What the researchers discovered was that there was improved cognitive performance directly connected to specific caffeine dosages. In other words, not long after an individual consumed caffeine, he or she would note some cognitive improvement in their ability to think critically, to problem solve, and more.
What was interesting to note about this particular research study was that caffeine seems to impact older individuals more than younger and the researchers contemplated that this may be linked to age-related cognitive function.
In other research studies, different amounts of caffeine consumption determined varying impacts that it had on participants. In other words, the amount of caffeine somebody consumes at any given time may impact certain mental functions differently, but what most of the studies determined was any excessive consumption of caffeine (such as greater than 400 mg per day) did not add any benefit cognitively (Ruxton, CHS).
Finally, a significant research study determined that caffeine consumption is not conducive to motor learning. This particular research study (Mednick, SC, et al) compared caffeine consumption of 200 mg per day with a 60 to 90 minute nap and a placebo. It found that consuming 200 mg of caffeine had a significant impact and impaired motor learning comparative to the placebo and subjects who napped.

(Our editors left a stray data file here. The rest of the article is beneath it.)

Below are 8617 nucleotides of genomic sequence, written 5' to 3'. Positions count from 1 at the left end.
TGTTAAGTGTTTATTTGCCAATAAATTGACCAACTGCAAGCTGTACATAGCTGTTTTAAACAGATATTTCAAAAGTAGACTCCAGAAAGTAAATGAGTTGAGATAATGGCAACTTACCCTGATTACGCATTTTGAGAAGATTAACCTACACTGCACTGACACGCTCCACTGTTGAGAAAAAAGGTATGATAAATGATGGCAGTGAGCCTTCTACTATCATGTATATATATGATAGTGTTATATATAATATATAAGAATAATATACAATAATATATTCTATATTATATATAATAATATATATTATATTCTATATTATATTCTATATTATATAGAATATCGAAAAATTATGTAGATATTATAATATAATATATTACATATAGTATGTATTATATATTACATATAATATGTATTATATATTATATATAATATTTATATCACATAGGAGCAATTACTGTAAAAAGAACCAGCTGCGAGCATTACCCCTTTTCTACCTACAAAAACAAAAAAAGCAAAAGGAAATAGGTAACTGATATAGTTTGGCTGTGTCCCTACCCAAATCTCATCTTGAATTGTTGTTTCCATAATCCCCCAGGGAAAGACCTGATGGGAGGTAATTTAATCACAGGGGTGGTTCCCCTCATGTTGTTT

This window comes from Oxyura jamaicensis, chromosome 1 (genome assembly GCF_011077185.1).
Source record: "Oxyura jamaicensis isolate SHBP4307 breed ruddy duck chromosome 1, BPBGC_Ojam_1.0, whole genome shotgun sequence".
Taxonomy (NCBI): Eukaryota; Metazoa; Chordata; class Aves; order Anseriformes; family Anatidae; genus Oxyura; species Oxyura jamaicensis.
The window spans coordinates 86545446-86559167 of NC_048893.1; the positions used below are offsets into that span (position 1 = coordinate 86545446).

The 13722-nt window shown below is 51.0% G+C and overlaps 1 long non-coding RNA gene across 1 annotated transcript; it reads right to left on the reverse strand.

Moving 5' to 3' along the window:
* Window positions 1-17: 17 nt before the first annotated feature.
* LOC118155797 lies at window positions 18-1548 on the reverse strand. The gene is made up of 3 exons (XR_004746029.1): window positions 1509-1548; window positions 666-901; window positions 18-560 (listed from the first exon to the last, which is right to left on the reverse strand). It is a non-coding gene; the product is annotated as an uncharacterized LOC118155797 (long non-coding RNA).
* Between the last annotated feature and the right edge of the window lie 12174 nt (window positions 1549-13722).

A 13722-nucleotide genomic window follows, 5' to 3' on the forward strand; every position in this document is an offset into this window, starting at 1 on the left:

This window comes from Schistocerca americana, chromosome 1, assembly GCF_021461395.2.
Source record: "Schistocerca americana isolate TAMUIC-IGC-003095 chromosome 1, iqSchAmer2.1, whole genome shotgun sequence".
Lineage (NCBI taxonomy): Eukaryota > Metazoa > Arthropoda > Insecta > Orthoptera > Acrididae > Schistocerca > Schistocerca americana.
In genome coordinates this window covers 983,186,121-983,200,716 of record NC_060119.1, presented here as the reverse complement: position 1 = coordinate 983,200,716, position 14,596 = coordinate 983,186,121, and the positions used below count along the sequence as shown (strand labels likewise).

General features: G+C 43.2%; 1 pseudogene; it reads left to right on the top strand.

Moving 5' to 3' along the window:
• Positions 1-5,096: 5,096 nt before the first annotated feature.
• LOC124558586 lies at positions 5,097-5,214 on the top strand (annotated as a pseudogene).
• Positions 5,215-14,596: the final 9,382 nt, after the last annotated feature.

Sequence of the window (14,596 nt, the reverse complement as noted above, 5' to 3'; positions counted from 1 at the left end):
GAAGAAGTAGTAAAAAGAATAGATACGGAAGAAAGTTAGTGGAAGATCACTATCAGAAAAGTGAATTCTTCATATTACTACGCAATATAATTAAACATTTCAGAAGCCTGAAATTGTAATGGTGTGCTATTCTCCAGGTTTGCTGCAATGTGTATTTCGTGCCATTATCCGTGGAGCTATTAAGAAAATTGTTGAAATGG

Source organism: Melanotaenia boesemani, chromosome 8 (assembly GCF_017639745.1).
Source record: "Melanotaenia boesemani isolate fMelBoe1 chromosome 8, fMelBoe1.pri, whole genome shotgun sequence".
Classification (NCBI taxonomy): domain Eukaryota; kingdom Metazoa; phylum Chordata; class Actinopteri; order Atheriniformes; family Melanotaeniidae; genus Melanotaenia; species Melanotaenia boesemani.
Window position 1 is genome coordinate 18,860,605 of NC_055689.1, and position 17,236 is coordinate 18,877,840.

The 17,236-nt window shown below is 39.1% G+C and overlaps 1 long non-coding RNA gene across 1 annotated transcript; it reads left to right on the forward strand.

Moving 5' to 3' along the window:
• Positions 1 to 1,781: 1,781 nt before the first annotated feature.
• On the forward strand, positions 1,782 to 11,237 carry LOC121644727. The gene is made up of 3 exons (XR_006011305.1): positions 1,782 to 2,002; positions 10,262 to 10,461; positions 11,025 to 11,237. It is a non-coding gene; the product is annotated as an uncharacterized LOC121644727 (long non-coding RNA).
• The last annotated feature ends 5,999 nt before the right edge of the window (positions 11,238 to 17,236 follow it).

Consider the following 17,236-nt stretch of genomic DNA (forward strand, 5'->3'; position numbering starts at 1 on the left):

What does this tell us?
It essentially indicates that caffeine is a stimulant that can help boost immediate cognitive focus and function, but it isn’t going to provide any real long-term benefit, especially with regard to improved memory and mental performance.
How does caffeine impact mental performance?
There are several ways caffeine negatively affects mental performance. While it certainly provides a boost in mental energy, it can actually reduce brain function and power over a long-term period of time.
It does this in several ways.
Caffeine may cause “Adrenal Exhaustion.” Because caffeine is a stimulant, it often calls for an increased production of adrenaline in the body and this can, over time, overwhelm the adrenal glands. Certain symptoms of Adrenal Exhaustion can include extreme fatigue, depression, headaches, and certain other symptoms that make it difficult to focus and think clearly.
Caffeine also constricts the blood vessels in the brain. In fact, a 250 mg dose of caffeine can reduce cerebral blood flow by 27% (Addicot, Yang, et al).